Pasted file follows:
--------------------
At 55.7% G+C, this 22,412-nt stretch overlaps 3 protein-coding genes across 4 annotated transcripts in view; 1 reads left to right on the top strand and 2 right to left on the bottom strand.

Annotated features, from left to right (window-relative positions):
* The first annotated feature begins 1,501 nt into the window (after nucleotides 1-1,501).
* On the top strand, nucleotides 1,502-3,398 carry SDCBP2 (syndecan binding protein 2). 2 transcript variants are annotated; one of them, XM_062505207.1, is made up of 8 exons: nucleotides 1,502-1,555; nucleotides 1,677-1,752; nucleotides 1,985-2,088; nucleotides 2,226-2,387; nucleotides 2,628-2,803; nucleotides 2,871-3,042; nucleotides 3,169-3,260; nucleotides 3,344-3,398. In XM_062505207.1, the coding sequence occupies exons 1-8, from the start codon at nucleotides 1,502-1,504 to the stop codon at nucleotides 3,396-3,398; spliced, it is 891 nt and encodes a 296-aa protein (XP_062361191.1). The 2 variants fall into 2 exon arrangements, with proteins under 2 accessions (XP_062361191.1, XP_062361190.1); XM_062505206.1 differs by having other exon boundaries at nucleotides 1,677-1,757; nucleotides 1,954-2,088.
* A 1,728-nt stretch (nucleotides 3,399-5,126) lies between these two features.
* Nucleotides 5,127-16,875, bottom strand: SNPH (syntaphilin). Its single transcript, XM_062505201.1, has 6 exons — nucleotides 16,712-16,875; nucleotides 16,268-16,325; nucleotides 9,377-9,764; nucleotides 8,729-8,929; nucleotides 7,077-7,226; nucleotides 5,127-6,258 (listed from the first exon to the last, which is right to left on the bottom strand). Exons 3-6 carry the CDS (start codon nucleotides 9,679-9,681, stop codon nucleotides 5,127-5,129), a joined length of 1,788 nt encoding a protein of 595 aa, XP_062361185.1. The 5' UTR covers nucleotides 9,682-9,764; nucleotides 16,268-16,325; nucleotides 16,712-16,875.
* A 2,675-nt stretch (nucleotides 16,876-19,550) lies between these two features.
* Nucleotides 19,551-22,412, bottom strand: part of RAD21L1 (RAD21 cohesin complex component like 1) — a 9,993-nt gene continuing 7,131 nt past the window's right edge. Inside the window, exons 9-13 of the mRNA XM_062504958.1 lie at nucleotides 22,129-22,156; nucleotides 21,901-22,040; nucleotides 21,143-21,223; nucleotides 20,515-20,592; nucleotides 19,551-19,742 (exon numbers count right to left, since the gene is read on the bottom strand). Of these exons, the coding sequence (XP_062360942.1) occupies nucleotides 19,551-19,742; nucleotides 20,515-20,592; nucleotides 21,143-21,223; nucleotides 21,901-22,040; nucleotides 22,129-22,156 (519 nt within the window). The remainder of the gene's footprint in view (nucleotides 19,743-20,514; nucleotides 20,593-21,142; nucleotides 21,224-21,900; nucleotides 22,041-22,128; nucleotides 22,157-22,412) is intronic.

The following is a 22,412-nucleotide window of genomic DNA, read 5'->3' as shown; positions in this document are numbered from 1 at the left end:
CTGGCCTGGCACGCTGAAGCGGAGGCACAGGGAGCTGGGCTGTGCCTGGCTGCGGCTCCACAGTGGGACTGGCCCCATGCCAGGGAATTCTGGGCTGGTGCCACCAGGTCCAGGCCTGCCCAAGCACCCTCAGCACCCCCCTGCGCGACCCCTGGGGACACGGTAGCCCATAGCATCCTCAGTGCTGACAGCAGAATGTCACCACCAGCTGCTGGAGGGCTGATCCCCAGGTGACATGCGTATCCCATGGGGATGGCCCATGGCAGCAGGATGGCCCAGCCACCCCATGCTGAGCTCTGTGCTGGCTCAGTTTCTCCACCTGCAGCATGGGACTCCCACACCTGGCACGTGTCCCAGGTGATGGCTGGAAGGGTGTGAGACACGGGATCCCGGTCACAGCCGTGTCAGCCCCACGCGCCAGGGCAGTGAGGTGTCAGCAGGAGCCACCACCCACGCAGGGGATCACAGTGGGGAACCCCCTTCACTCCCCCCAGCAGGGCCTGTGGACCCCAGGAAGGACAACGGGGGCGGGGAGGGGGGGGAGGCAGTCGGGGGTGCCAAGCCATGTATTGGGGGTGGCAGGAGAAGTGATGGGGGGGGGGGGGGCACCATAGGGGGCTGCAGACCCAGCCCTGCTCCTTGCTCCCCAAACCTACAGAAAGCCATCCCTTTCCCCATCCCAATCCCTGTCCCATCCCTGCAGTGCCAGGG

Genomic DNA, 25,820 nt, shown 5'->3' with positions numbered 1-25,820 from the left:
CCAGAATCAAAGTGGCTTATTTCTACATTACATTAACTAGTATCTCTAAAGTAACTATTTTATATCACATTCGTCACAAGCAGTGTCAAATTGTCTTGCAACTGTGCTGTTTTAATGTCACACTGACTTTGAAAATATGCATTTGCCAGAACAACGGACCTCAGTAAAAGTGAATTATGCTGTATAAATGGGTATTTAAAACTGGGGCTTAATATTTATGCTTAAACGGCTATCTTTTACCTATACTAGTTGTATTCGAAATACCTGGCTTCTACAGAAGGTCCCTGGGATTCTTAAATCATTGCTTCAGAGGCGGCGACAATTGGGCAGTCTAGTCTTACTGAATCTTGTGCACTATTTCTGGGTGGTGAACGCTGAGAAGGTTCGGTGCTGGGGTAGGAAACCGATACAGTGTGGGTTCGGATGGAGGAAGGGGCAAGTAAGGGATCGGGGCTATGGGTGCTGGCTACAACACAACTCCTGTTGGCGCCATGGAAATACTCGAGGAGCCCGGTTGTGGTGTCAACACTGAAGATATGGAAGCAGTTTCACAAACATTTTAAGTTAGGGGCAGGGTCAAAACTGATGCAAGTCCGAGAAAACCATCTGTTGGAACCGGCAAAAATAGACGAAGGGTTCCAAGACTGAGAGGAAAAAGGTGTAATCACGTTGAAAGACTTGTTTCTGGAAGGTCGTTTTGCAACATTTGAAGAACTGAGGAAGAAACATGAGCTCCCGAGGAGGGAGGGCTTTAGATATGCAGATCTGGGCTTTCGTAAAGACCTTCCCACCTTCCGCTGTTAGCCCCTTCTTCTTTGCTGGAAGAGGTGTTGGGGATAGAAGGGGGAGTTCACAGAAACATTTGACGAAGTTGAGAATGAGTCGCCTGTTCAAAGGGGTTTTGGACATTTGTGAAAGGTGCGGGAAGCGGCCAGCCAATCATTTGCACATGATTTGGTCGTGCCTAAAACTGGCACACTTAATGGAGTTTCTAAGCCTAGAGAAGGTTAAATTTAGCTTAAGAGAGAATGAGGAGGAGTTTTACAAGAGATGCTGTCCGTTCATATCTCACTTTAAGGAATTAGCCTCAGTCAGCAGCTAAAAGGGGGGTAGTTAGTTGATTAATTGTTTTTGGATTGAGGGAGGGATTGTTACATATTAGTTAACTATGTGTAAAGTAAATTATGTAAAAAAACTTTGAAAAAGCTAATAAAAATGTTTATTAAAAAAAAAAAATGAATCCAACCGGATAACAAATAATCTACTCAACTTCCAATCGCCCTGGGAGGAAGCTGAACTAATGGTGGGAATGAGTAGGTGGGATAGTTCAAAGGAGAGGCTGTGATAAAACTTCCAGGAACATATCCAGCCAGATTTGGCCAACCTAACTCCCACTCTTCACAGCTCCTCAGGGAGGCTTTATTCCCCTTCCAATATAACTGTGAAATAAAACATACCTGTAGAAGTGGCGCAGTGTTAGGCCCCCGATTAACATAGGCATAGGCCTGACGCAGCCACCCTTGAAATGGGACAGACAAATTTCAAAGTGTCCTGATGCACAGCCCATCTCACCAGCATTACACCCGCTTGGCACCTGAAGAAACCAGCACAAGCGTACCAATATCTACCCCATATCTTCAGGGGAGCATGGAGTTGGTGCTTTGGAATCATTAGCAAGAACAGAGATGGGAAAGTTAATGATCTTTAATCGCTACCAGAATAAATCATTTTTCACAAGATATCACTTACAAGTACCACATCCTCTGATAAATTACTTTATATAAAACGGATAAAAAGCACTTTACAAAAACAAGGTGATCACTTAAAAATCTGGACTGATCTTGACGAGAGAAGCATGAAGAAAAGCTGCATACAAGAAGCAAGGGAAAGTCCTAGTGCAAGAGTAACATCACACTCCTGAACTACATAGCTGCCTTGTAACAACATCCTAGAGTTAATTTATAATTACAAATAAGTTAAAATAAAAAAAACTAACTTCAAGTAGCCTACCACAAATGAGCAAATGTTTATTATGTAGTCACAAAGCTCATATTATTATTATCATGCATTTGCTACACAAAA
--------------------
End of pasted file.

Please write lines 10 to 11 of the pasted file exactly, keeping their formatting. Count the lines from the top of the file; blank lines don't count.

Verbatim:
CTGGCCTGGCACGCTGAAGCGGAGGCACAGGGAGCTGGGCTGTGCCTGGCTGCGGCTCCACAGTGGGACTGGCCCCATGCCAGGGAATTCTGGGCTGGTGCCACCAGGTCCAGGCCTGCCCAAGCACCCTCAGCACCCCCCTGCGCGACCCCTGGGGACACGGTAGCCCATAGCATCCTCAGTGCTGACAGCAGAATGTCACCACCAGCTGCTGGAGGGCTGATCCCCAGGTGACATGCGTATCCCATGGGGATGGCCCATGGCAGCAGGATGGCCCAGCCACCCCATGCTGAGCTCTGTGCTGGCTCAGTTTCTCCACCTGCAGCATGGGACTCCCACACCTGGCACGTGTCCCAGGTGATGGCTGGAAGGGTGTGAGACACGGGATCCCGGTCACAGCCGTGTCAGCCCCACGCGCCAGGGCAGTGAGGTGTCAGCAGGAGCCACCACCCACGCAGGGGATCACAGTGGGGAACCCCCTTCACTCCCCCCAGCAGGGCCTGTGGACCCCAGGAAGGACAACGGGGGCGGGGAGGGGGGGGAGGCAGTCGGGGGTGCCAAGCCATGTATTGGGGGTGGCAGGAGAAGTGATGGGGGGGGGGGGGGCACCATAGGGGGCTGCAGACCCAGCCCTGCTCCTTGCTCCCCAAACCTACAGAAAGCCATCCCTTTCCCCATCCCAATCCCTGTCCCATCCCTGCAGTGCCAGGG

Genomic DNA, 25,820 nt, shown 5'->3' with positions numbered 1-25,820 from the left: